U.S. High Court Hears Arguments On Recess Appointments The U.S. Supreme Court heard arguments on Monday challenging the presidential practice appointing federal officials during the Senate's break periods. At issue today were three recess appointments President Obama had made to the National Labor Relations Board.


U.S. High Court Hears Arguments On Recess Appointments

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From NPR News, this is ALL THINGS CONSIDERED. I'm Audie Cornish.


And I'm Melissa Block. Supreme Court justices from across the ideological spectrum voiced skepticism today about one way modern presidents have filled executive branch vacancies. Article 2 of the Constitution says the president shall have the power to fill up all vacancies that may happen during the recess of the Senate, but what if there is no recess? NPR legal affairs correspondent Nina Totenberg reports.

NINA TOTENBERG, BYLINE: The Senate has never liked recess appointments, but has been unable to stop them. Indeed, presidents back to George Washington have made them. The battle between the two branches reached a new high in 2012 when Republicans, facing a 20-day mid-session recess, forced the conducting of super-short Senate session with no business conducted. Here, for example, is the session on January 6, 2012 with a near empty chamber.


TOTENBERG: That was it, the whole thing. President Obama considered these sessions a fake, a legal fiction aimed at preventing him from making recess appointments. And so he went ahead and made three to the National Labor Relations Board, which had been unable to enforce the nation's labor laws because it lacked a quorum. Republicans challenged the appointments as unconstitutional, contending that the Senate had not been in recess.

Inside the Supreme Court today, Solicitor General Don Verrilli told the justices that the challenger's interpretation of the recess appointment clause would repudiate the legitimacy of thousands of recess appointments of presidents going back to George Washington and going forward would write the president's recess appointment power out of the Constitution.

Chief Justice Roberts: You don't suggest that the actions of these recess appointees would be invalid, do you? Answer: Well, it would certainly cast a serious cloud over those actions. Justice Ginsberg noted that when the constitution was written, senators traveled by horseback and were back home for six or nine months. Today, there are no such long-running recesses.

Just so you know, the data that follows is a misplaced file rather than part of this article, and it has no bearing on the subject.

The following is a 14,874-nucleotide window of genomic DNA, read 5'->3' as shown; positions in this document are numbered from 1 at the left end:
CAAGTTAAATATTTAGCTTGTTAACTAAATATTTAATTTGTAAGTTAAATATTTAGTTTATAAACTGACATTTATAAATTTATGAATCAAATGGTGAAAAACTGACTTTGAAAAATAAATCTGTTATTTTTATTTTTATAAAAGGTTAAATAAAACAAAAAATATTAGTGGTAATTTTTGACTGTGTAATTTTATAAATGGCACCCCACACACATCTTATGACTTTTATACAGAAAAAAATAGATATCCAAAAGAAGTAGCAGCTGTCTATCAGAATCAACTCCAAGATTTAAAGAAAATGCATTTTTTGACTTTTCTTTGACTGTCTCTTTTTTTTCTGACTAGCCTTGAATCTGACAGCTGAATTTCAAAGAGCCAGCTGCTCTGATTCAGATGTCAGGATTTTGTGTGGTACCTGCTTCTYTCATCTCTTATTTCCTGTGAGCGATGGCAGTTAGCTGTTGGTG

Justice Kagan: Going back to President Reagan, presidents of both political parties have used this clause as a way to deal with congressional intransigence over appointments. But with no long term congressional recesses now, she said, that makes me wonder whether we're dealing here with an historic relic. Solicitor General Verrilli replied that the NLRB going dark is not an historical relic. It may be true, he said, that as a matter of raw power, the Senate has the ability to sit on nominations for months and years at a time without acting, but that is 100 miles from what the framers would've expected.

Justice Alito: You're making a very aggressive argument in favor of executive power, that when the Senate fails to act on nominations, the president must be able to fill those positions. Answer: The recess power may act as a safety valve in some situations of intransigence. What the framers were most concerned about was that Congress would amass authority and drain authority from the executive. We have a stable equilibrium between the branches that has emerged during our history, and what we're arguing for is the status quo.

Justice Breyer: I can't find anything in the briefs that says the purpose of the recess appointment clause was to resolve fights between the branches. Verrilli definitely took the major pounding today, although lawyer Noel Francisco, challenging the recess appointments, was hardly unscathed. He told the justices that the president's position eviscerates the Senate's advice and consent power on nominations. After all, he argued, the Senate gets to make its own rules, not the president.

Justice Alito: Suppose we think that the language in the Constitution is on your side, but that there is a 200-year-old consistent practice going back to Washington and uncontested by the Senate that the language means something else. What do we do with that situation? Other justices chimed in, asking how are we supposed to conclude that thousands of recess appointments over time were unconstitutional.

Chief Justice Roberts wondered if there's any limit to the Senate's power, can it say we are never in recess: Replied Francisco: I think the answer is yes, they could do that that. Nina Totenberg, NPR News, Washington.

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